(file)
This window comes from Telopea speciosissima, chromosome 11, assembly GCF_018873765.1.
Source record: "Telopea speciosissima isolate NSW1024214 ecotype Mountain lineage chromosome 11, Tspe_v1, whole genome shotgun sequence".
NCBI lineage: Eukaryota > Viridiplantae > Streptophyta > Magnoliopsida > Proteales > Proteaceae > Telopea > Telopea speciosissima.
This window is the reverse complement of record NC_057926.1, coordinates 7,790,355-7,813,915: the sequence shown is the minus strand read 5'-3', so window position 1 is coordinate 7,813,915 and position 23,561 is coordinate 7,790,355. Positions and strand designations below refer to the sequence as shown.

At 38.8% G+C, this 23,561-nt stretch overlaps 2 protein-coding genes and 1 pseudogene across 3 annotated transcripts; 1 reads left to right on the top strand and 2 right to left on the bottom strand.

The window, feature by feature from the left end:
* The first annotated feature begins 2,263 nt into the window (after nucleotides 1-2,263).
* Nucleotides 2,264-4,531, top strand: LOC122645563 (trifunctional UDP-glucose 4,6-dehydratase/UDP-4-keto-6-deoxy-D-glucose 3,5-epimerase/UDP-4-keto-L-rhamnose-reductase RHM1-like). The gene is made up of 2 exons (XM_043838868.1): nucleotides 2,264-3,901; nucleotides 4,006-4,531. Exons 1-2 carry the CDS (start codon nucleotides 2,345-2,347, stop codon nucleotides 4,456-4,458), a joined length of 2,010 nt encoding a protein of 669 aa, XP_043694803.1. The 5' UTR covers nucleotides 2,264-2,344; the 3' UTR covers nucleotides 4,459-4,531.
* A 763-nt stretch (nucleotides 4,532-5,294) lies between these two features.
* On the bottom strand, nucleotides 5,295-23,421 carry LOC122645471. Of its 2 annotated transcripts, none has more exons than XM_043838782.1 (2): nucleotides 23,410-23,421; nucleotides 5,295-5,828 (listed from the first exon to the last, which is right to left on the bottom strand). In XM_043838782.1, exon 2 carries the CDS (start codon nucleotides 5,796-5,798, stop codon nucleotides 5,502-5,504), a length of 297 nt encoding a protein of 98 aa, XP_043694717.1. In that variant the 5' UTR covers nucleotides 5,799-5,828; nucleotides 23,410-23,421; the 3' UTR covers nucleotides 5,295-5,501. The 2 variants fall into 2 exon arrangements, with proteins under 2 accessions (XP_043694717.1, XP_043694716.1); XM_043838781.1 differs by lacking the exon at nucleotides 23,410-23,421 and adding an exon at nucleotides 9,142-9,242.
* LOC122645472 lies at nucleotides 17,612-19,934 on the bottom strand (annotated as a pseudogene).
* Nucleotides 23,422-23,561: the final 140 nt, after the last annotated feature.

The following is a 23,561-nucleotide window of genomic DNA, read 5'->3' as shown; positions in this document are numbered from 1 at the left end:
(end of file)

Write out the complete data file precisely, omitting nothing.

This window comes from Telopea speciosissima, chromosome 11, assembly GCF_018873765.1.
Source record: "Telopea speciosissima isolate NSW1024214 ecotype Mountain lineage chromosome 11, Tspe_v1, whole genome shotgun sequence".
NCBI lineage: Eukaryota > Viridiplantae > Streptophyta > Magnoliopsida > Proteales > Proteaceae > Telopea > Telopea speciosissima.
This window is the reverse complement of record NC_057926.1, coordinates 7,790,355-7,813,915: the sequence shown is the minus strand read 5'-3', so window position 1 is coordinate 7,813,915 and position 23,561 is coordinate 7,790,355. Positions and strand designations below refer to the sequence as shown.

At 38.8% G+C, this 23,561-nt stretch overlaps 2 protein-coding genes and 1 pseudogene across 3 annotated transcripts; 1 reads left to right on the top strand and 2 right to left on the bottom strand.

The window, feature by feature from the left end:
* The first annotated feature begins 2,263 nt into the window (after nucleotides 1-2,263).
* Nucleotides 2,264-4,531, top strand: LOC122645563 (trifunctional UDP-glucose 4,6-dehydratase/UDP-4-keto-6-deoxy-D-glucose 3,5-epimerase/UDP-4-keto-L-rhamnose-reductase RHM1-like). The gene is made up of 2 exons (XM_043838868.1): nucleotides 2,264-3,901; nucleotides 4,006-4,531. Exons 1-2 carry the CDS (start codon nucleotides 2,345-2,347, stop codon nucleotides 4,456-4,458), a joined length of 2,010 nt encoding a protein of 669 aa, XP_043694803.1. The 5' UTR covers nucleotides 2,264-2,344; the 3' UTR covers nucleotides 4,459-4,531.
* A 763-nt stretch (nucleotides 4,532-5,294) lies between these two features.
* On the bottom strand, nucleotides 5,295-23,421 carry LOC122645471. Of its 2 annotated transcripts, none has more exons than XM_043838782.1 (2): nucleotides 23,410-23,421; nucleotides 5,295-5,828 (listed from the first exon to the last, which is right to left on the bottom strand). In XM_043838782.1, exon 2 carries the CDS (start codon nucleotides 5,796-5,798, stop codon nucleotides 5,502-5,504), a length of 297 nt encoding a protein of 98 aa, XP_043694717.1. In that variant the 5' UTR covers nucleotides 5,799-5,828; nucleotides 23,410-23,421; the 3' UTR covers nucleotides 5,295-5,501. The 2 variants fall into 2 exon arrangements, with proteins under 2 accessions (XP_043694717.1, XP_043694716.1); XM_043838781.1 differs by lacking the exon at nucleotides 23,410-23,421 and adding an exon at nucleotides 9,142-9,242.
* LOC122645472 lies at nucleotides 17,612-19,934 on the bottom strand (annotated as a pseudogene).
* Nucleotides 23,422-23,561: the final 140 nt, after the last annotated feature.

The following is a 23,561-nucleotide window of genomic DNA, read 5'->3' as shown; positions in this document are numbered from 1 at the left end: